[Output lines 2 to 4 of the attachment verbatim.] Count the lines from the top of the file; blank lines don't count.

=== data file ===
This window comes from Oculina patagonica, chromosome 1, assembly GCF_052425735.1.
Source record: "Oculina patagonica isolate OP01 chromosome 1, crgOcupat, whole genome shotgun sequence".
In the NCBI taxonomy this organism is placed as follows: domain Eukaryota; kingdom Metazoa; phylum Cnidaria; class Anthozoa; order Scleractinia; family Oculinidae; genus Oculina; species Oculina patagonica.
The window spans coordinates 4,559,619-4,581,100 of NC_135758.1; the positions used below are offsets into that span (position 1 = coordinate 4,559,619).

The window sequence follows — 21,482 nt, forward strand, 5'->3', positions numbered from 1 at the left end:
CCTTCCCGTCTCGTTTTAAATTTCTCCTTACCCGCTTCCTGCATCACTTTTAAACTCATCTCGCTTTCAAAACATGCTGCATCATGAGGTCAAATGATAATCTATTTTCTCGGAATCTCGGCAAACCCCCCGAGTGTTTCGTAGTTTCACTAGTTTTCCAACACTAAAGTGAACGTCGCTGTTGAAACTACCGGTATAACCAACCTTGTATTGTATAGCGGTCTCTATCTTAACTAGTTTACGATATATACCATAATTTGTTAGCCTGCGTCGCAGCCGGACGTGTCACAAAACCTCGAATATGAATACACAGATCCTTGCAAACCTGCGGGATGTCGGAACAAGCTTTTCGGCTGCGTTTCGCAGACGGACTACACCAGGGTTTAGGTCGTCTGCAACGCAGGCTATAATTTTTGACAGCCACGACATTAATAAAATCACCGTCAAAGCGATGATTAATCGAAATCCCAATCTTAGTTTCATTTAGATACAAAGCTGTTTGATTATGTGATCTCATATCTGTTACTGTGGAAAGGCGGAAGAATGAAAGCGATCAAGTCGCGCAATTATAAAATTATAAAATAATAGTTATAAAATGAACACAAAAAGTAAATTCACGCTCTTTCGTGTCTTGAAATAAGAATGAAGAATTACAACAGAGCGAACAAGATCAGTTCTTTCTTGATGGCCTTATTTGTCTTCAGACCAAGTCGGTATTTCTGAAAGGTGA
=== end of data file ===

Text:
Source record: "Oculina patagonica isolate OP01 chromosome 1, crgOcupat, whole genome shotgun sequence".
In the NCBI taxonomy this organism is placed as follows: domain Eukaryota; kingdom Metazoa; phylum Cnidaria; class Anthozoa; order Scleractinia; family Oculinidae; genus Oculina; species Oculina patagonica.
The window spans coordinates 4,559,619-4,581,100 of NC_135758.1; the positions used below are offsets into that span (position 1 = coordinate 4,559,619).